The Pot-in-Pot method of cooking in the Instant Pot gives you so much flexibility with prep time and cleanup. Plus, you can use accessories already in your kitchen. From making yoghurt in mason jars that you can easily grab on-the-go to rice in a bowl so that it doesn’t stick to the bottom of the pot and cooking main protein alongside veggies or grains at the same time, there are many creative ways to use the pop-in-pot technique.
Instant Pot has made life so much easier in the kitchen. Can it get any faster or convenient? Maybe if cooking more than one dish at the same time with less cleanup was possible? It is! It is referred to as the pot-in-pot method and it’s all about clever ways of using the inner pot and additional accessories to cook multiple things at once or to cook foods inside an additional pot. Let’s look at this in more detail.
WHAT IS POT-IN-POT PRESSURE COOKING?
The Instant Pot’s Pot-in-Pot method of cooking, also known as PIP, is the process of using a heat-proof dish to cook your main, side, or dessert by placing it inside the inner pot of your Instant Pot to cook separately. PIP is a broad term that can be done in several different ways using various containers and tools. Just make sure whatever you purchase actually fits inside your Instant Pot’s model.
- Raised steam rack or trivet
- Multi-tiered stackable containers
- Egg moulds
- Ramekin dishes
- Mixing bowl (glass, ceramic, metal)
- Steamer basket
- Springform pan
- Bundt cake pan
- Mason jars
Always add liquid to the inner pot even with the pot-in-pot method. Any container used for PIP cooking must be placed on a rack, and not directly in the inner pot. If you don’t have a steam rack with handles to lift the container out, you can make one out of aluminum foil folded into a sling to remove the container from the Instant Pot. Aluminum foil can also be used as a cover for the container when needed (e.g. to avoid condensation droplets)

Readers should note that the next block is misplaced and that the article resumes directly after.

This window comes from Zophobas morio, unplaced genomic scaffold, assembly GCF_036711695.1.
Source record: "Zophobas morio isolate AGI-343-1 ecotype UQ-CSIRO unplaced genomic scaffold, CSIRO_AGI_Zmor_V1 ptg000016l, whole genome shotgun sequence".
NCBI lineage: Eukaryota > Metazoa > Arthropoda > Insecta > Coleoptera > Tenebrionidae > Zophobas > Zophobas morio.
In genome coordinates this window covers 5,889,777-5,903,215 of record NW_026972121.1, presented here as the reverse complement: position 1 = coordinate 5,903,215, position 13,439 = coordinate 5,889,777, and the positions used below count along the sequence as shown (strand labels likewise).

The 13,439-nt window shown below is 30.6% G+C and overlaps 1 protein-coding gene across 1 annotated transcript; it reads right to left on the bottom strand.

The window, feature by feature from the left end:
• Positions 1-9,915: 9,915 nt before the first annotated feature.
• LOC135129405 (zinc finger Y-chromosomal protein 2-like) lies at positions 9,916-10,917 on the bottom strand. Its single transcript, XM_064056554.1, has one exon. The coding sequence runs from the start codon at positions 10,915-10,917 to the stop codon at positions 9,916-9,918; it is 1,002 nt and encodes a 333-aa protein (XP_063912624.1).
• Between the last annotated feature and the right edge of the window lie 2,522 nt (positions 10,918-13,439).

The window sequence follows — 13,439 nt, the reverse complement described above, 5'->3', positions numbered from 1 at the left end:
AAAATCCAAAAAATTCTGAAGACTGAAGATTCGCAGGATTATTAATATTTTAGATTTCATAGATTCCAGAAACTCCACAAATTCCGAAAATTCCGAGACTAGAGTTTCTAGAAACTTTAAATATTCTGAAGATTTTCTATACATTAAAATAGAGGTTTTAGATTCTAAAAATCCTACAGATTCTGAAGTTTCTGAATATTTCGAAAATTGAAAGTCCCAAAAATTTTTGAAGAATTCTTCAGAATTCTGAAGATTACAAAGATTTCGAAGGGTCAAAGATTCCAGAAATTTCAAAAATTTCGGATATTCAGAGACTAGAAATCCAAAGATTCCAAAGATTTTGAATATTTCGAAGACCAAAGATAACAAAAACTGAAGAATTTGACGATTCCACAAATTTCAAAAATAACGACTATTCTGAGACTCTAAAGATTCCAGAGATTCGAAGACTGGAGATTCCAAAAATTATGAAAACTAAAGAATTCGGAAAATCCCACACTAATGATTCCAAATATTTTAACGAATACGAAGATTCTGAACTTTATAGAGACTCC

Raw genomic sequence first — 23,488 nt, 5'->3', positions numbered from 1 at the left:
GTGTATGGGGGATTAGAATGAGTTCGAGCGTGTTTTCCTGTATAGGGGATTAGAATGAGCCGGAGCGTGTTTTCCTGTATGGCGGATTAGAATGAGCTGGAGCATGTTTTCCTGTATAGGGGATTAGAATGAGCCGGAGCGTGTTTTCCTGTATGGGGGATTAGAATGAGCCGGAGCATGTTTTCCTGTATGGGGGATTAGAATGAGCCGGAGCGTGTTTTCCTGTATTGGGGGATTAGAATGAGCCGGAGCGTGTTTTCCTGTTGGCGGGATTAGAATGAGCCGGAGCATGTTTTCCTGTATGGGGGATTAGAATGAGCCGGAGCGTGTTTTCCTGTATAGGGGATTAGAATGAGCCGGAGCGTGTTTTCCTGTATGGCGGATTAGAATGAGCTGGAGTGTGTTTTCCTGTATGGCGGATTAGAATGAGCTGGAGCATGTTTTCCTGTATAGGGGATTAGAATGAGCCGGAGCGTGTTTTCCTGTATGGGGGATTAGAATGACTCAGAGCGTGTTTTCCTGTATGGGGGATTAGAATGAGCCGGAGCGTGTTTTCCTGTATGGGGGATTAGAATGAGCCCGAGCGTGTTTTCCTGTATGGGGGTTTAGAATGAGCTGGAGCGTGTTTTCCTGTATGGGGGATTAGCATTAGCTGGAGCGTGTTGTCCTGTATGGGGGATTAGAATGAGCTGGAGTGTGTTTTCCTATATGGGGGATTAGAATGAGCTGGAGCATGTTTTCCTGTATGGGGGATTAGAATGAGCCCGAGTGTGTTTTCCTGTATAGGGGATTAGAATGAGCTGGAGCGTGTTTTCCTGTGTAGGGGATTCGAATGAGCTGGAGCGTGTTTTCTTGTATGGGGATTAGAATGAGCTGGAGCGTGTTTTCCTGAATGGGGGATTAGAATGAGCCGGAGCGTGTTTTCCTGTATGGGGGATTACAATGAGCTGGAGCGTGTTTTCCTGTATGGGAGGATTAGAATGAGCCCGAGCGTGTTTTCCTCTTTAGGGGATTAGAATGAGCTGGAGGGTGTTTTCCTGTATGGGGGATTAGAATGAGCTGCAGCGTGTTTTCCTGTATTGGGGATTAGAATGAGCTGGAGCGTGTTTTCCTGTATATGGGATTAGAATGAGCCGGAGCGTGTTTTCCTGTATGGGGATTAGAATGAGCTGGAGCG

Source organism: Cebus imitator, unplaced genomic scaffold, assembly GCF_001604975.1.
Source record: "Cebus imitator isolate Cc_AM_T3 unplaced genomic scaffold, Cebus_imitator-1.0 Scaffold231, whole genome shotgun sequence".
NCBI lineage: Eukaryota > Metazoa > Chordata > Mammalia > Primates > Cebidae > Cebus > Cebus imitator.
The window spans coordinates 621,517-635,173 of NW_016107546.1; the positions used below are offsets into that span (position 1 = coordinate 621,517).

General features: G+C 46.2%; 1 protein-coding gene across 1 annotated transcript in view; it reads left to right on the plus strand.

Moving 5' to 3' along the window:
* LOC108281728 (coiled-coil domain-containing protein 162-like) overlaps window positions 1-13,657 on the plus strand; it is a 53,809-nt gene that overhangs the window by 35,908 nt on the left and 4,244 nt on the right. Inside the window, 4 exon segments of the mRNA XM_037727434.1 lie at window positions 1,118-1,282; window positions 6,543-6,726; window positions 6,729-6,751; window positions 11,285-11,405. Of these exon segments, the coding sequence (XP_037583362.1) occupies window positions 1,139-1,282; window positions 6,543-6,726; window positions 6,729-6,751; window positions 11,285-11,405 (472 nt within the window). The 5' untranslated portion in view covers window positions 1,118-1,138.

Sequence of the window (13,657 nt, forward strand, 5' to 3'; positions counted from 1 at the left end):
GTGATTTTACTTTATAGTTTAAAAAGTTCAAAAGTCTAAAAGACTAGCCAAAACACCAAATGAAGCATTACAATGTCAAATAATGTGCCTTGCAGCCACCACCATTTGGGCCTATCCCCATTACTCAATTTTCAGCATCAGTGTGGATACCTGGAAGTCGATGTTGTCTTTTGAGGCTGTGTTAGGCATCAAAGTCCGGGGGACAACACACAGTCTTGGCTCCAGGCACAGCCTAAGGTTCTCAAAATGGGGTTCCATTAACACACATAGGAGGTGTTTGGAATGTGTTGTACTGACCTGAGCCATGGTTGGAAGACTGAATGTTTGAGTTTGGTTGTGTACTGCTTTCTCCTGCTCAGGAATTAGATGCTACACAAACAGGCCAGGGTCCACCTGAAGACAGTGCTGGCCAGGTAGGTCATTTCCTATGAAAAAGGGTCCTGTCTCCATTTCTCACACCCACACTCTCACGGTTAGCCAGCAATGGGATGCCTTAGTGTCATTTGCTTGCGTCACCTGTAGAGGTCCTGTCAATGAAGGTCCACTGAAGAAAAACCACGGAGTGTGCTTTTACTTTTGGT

Why use the pot-in-pot method?
- Avoid the BURN notice – No one wants to see that notice but it can happen when you cook certain ingredients such as pasta or rice with tomato paste or sauce, which can caramelize and stick to the bottom of the pot, resulting in a BURN notice.
- 2-for-1 deal – Add one meal to the bottom of your Instant Pot and then another on top, such as meat and potatoes.
- Taking turns – When you have a curry that needs rice. Cook the curry first, then make the rice immediately after.
- Dinner for just you, two or three – Perfect for small portions such as rice or quiches.
- Sensitive ingredients – Protect delicate foods and sauces (e.g. fish or seafood).
- Specific accessories – Recipes that need moulds or specific accessories to make like crème brulee or poached eggs.
- An alternative to the microwave – You can add water to the bottom and place freezer meal on top of the steamer such as soup. Never put a frozen glass bowl inside, the glass cracking due to a sudden change in temperature.
- Easier cleanup – Easier to wash smaller containers than a large pot especially if you have a shallow sink.
Some recipes will take a slightly longer time to cook with the pot-in-pot method since there are two materials that are involved in the pressurized environment. Weighing out that extra time with the time of clean up and the option of cooking more than one recipe can easily resolve that downside. The positives definitely outweigh this negative.
What if you have different cooking times?
When attempting to cook more than one dish with the PIP method, try to have the same cooking time for the two dishes you are cooking What if you have different cooking times? Partly cook the longer-cooking item, do a quick release of pressure, and add in the second item and continue cooking both items.
Consider how sensitive your ingredients are. Some recipes can cook longer and not be affected much. You can tightly cover the container of the faster-cooking item with a double layer of aluminum foil. The foil slows down the cooking of the contents. Meats cook faster when it is cut into small pieces so that can reduce the pressure time.
Materials can affect time as well. Cooking the faster-cooking item in a glass, ceramic, or silicone container instead of stainless steel will slow down the cooking time a little bit.
Here are some pot-in-pot Instant Pot recipes to get you started from breakfast to dinner to dessert.